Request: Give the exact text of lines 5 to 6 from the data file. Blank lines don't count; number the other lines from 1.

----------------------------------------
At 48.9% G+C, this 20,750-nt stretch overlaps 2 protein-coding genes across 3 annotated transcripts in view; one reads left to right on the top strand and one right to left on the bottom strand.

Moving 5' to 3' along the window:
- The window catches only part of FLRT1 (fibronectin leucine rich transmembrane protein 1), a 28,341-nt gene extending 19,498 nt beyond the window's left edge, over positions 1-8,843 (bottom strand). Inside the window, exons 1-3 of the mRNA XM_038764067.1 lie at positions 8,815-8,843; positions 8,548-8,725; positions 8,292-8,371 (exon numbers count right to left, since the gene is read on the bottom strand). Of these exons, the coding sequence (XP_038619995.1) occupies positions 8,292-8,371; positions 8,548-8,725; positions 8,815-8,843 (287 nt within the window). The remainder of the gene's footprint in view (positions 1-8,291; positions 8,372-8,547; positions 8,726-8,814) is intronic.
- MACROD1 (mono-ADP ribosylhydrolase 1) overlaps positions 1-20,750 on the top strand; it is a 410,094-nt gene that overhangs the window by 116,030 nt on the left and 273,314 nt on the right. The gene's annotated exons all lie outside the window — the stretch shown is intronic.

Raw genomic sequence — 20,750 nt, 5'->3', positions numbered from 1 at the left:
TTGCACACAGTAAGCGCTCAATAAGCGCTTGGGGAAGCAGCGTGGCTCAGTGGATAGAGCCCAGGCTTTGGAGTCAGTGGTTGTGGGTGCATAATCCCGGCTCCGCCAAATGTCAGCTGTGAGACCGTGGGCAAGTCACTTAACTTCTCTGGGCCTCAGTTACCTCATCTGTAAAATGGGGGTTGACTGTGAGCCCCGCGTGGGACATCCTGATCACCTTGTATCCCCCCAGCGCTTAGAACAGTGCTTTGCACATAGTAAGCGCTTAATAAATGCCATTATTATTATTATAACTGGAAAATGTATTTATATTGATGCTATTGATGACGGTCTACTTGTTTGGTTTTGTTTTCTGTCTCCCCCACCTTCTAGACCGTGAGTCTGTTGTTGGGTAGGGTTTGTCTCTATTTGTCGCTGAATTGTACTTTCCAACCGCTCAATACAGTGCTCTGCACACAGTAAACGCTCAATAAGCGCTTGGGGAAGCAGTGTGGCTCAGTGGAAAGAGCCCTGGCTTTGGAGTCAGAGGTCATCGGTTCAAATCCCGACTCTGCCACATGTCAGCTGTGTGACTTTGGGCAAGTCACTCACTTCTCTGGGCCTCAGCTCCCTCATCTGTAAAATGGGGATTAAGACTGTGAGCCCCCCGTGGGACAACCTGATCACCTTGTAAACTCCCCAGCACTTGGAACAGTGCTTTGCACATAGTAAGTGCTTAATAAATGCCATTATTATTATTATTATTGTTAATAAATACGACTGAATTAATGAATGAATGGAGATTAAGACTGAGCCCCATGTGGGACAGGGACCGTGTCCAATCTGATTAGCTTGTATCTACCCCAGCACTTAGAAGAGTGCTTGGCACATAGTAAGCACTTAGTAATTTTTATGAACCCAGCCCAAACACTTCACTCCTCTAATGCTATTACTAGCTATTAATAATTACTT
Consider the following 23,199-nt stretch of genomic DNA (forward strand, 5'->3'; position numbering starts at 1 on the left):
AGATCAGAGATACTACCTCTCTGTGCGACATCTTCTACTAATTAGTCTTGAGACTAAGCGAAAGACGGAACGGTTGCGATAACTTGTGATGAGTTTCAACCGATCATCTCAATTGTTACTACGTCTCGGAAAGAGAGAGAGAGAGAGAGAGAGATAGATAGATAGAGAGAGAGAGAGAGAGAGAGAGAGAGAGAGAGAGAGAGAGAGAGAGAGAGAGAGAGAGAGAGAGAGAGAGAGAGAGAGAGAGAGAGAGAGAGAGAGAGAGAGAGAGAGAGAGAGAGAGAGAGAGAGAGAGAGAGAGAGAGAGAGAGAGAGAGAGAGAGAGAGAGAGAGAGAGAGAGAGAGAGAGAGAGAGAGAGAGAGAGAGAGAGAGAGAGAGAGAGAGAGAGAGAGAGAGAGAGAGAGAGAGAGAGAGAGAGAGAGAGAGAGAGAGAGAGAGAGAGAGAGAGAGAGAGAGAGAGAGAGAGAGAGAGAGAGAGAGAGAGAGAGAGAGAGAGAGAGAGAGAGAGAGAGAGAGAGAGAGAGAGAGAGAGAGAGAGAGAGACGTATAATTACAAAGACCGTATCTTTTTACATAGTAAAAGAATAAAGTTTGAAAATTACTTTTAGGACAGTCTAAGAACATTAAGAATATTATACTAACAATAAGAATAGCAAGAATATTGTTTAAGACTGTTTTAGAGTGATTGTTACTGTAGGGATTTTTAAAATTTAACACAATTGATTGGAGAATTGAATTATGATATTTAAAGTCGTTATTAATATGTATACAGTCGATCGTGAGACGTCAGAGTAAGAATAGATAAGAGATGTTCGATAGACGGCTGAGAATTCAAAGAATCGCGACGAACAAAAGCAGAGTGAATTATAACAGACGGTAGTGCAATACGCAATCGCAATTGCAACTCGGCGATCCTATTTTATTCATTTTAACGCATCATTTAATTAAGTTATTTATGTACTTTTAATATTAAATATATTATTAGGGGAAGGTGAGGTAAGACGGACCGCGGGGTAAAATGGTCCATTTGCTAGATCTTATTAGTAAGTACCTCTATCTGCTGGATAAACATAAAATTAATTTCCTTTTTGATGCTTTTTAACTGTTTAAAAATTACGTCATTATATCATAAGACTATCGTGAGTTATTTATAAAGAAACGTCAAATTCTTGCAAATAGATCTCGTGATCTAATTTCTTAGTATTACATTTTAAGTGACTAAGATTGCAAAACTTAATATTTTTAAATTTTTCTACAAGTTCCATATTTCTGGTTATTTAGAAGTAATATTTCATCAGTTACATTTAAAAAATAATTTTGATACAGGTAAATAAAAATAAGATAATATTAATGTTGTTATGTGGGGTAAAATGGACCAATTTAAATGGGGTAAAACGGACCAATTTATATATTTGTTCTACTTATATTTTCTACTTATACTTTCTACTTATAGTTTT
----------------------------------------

Raw genomic sequence — 20,750 nt, 5'->3', positions numbered from 1 at the left:
TTGCACACAGTAAGCGCTCAATAAGCGCTTGGGGAAGCAGCGTGGCTCAGTGGATAGAGCCCAGGCTTTGGAGTCAGTGGTTGTGGGTGCATAATCCCGGCTCCGCCAAATGTCAGCTGTGAGACCGTGGGCAAGTCACTTAACTTCTCTGGGCCTCAGTTACCTCATCTGTAAAATGGGGGTTGACTGTGAGCCCCGCGTGGGACATCCTGATCACCTTGTATCCCCCCAGCGCTTAGAACAGTGCTTTGCACATAGTAAGCGCTTAATAAATGCCATTATTATTATTATAACTGGAAAATGTATTTATATTGATGCTATTGATGACGGTCTACTTGTTTGGTTTTGTTTTCTGTCTCCCCCACCTTCTAGACCGTGAGTCTGTTGTTGGGTAGGGTTTGTCTCTATTTGTCGCTGAATTGTACTTTCCAACCGCTCAATACAGTGCTCTGCACACAGTAAACGCTCAATAAGCGCTTGGGGAAGCAGTGTGGCTCAGTGGAAAGAGCCCTGGCTTTGGAGTCAGAGGTCATCGGTTCAAATCCCGACTCTGCCACATGTCAGCTGTGTGACTTTGGGCAAGTCACTCACTTCTCTGGGCCTCAGCTCCCTCATCTGTAAAATGGGGATTAAGACTGTGAGCCCCCCGTGGGACAACCTGATCACCTTGTAAACTCCCCAGCACTTGGAACAGTGCTTTGCACATAGTAAGTGCTTAATAAATGCCATTATTATTATTATTATTGTTAATAAATACGACTGAATTAATGAATGAATGGAGATTAAGACTGAGCCCCATGTGGGACAGGGACCGTGTCCAATCTGATTAGCTTGTATCTACCCCAGCACTTAGAAGAGTGCTTGGCACATAGTAAGCACTTAGTAATTTTTATGAACCCAGCCCAAACACTTCACTCCTCTAATGCTATTACTAGCTATTAATAATTACTT